Movement Debrief Episode 61 is in the books. Below is a copy of the video for your viewing pleasure, and audio if you can’t stand looking at me. Here is the set list: What is the difference between reaching for posterior thorax expansion and trunk rotation? Can you explain neck and TMJ limitations? What activities do I like for cervicocranial limitations? How does variability loss in the thorax and pelvic affect belly fat distribution? If you want to watch these live, add me on Facebook or Instagram. They air every Wednesday at 7pm CST. Enjoy! and the audio version…                  Here were the links I mentioned: Sign up for the Human Matrix in Kansas City, KS on October 27-28th here Sign-up for the Human Matrix in Portland, OR on November 10-11 here Read here to learn more about Human Matrix Bill Hartman Below is the cervical spine moving into flexion and extension in an MRI. You can see how as the head extends, the airway opens, and as it closes, it flexes. Here is a link of sphenobasilar movement in relation to the OA joint. Here is a link to several of the cranial strain and malocclusion articles. You’ll want the ones by James and Strokon Retrospective Study of Cranial Strain Pattern Prevalence in a Healthy Population Here’s a signup for my newsletter to get nearly 3 hours and 50 pages of content, a free acute:chronic workload calculator, basketball conditioning program, podcasts, and weekend

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Movement Chapter 8: SFMA Assessment Breakout Descriptions and Flowcharts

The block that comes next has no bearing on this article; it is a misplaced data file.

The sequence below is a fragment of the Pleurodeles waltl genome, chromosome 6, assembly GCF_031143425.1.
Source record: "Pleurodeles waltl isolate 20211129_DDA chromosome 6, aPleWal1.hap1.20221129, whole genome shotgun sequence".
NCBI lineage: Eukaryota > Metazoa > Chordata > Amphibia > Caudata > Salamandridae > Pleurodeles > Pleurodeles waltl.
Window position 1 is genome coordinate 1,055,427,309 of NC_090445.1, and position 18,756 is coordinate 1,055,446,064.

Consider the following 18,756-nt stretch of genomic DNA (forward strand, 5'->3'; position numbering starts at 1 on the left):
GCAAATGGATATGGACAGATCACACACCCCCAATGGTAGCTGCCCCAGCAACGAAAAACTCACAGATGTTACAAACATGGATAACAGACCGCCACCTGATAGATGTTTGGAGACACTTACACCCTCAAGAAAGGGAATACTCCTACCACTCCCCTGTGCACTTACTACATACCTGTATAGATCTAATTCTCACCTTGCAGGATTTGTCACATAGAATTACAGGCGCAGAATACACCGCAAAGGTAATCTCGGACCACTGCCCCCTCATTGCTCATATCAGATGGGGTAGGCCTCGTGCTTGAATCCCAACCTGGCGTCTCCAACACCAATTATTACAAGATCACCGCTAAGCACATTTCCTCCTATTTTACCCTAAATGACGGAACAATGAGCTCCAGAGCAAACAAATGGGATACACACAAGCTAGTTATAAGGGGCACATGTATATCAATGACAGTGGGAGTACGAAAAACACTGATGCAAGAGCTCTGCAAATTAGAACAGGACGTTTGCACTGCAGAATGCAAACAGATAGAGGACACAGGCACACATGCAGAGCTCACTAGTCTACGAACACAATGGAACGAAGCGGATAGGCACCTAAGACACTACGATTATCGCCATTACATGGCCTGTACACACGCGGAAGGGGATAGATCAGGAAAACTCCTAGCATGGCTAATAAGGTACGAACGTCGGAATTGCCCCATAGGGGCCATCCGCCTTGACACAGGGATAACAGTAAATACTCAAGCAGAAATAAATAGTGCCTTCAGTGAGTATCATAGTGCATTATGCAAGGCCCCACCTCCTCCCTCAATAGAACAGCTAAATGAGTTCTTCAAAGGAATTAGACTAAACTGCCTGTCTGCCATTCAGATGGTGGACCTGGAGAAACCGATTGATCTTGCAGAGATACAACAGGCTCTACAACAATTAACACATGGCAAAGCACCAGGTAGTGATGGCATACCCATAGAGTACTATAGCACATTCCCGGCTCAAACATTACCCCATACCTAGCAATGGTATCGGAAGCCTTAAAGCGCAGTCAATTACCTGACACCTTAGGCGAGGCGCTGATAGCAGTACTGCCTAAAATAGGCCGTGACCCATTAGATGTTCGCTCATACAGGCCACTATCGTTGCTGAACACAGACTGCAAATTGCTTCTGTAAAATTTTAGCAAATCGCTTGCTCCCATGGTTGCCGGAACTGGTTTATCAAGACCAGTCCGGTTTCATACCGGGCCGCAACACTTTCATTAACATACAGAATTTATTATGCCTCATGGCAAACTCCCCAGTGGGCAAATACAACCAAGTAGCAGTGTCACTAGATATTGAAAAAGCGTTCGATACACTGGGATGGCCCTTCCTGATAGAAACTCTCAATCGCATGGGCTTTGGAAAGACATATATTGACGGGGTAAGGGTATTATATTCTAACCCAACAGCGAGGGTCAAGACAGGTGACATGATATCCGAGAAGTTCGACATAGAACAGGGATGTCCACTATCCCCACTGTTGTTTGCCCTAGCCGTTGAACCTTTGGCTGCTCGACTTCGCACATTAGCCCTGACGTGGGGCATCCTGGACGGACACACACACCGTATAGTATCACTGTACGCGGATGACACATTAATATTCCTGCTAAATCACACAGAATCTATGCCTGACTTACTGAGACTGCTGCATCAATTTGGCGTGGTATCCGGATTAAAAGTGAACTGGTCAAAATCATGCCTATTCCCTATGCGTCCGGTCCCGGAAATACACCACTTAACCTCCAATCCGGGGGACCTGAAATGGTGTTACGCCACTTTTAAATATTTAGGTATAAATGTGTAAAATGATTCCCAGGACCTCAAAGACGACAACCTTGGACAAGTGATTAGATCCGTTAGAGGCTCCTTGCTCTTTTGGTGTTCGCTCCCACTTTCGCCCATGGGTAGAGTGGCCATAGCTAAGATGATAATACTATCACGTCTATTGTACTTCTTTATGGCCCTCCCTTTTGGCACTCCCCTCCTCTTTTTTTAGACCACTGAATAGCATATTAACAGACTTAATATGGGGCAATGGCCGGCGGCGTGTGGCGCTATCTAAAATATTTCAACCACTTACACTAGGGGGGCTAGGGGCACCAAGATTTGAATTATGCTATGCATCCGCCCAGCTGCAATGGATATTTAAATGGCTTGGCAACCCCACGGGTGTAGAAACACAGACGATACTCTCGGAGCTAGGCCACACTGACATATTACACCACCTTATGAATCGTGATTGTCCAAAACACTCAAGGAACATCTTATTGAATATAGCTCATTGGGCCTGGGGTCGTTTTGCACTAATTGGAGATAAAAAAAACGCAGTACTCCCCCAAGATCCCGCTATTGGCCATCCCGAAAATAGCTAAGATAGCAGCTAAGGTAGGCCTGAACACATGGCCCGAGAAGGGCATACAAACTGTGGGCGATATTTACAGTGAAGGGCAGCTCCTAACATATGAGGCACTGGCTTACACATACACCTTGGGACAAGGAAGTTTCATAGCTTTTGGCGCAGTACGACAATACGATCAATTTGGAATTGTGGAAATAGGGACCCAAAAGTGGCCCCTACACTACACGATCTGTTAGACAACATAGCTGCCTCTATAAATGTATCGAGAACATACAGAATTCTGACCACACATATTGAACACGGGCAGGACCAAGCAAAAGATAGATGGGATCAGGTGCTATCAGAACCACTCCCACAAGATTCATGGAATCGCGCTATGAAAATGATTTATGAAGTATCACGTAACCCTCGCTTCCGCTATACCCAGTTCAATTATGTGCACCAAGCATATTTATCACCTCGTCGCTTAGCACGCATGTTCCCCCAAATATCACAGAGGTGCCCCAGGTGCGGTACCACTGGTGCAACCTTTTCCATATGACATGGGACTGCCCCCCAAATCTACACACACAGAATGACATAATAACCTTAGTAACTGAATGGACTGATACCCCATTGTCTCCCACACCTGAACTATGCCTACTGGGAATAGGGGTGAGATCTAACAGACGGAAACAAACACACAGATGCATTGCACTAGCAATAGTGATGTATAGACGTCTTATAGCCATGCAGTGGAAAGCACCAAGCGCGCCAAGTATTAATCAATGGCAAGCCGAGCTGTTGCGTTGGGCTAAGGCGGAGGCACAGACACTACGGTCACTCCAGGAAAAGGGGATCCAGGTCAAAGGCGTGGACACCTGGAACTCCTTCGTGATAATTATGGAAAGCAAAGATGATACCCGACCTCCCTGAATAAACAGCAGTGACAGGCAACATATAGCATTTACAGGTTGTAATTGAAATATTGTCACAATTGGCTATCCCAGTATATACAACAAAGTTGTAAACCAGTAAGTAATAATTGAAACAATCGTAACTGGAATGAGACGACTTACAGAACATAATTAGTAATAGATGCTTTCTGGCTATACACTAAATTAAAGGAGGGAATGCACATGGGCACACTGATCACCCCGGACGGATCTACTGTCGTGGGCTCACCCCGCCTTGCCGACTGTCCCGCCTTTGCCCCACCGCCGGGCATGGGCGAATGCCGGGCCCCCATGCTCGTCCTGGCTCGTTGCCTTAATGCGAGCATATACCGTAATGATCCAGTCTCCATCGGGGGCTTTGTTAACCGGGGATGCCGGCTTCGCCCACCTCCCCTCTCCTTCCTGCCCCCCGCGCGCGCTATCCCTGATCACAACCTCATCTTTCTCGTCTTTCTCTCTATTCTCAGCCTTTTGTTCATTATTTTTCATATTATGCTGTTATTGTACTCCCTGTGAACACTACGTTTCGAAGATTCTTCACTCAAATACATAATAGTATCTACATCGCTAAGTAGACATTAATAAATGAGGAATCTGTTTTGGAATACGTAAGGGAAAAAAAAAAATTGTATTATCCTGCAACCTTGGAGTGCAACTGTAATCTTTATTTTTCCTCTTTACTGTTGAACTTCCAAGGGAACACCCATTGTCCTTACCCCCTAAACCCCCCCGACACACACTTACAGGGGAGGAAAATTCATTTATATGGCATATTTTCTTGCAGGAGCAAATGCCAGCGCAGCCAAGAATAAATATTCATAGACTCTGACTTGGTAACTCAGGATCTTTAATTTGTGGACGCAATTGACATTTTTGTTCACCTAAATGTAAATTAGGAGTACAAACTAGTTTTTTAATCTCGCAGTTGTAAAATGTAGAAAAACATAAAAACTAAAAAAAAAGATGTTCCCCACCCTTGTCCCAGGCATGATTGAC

This is a chapter 8 summary of the book “Movement” by Gray Cook. What to Look For The SFMA breakouts are utilized to determine if one’s movement deficiencies have a mobility or stability origin. There are further possibilities in each of these categories. It Could Be a Mobility Problem There are two subsets of mobility problems that include tissue extensibility dysfunction (TED) and joint mobility dysfunction (JMD). From here, we can break it down even further in each subset. Here are some potential TEDs Active/passive muscle insufficiency Limited neurodynamics (they said neural tension; come on Gray!) Fascial tension Muscle shortening Hypertrophy Trigger points Scarring/fibrosis And here are some potential JMDs Osteoarthritis/arthrosis Single-joint muscle spasm/guarding Fusion Subluxation Adhesive capsulitis Dislocation It could be a Stability Problem These issues are also known as stability or motor control dysfunction (SMCD). Most conventional therapies would treat these complaints by strengthening the stabilizers, but this is problematic. When something works reflexively, how can we train something volitionally and expect changes? To train these muscles we must focus on proprioceptive and timing-based training. There are several examples of SMCD problems. Motor control dysfunction. High threshold strategy. Local muscle dysfunction/asymmetry. Mechanical breathing dysfunction. Prime mover or global muscle compensation behavior or asymmetry. Poor static stability, alignment, postural control, asymmetry, and structural integrity. Poor dynamic stability, alignment, postural control, asymmetry, and structural integrity. Relatedness Mobility and stability can influence one another. If I were to lose mobility at one segment, motor control can be distorted at nearby segments.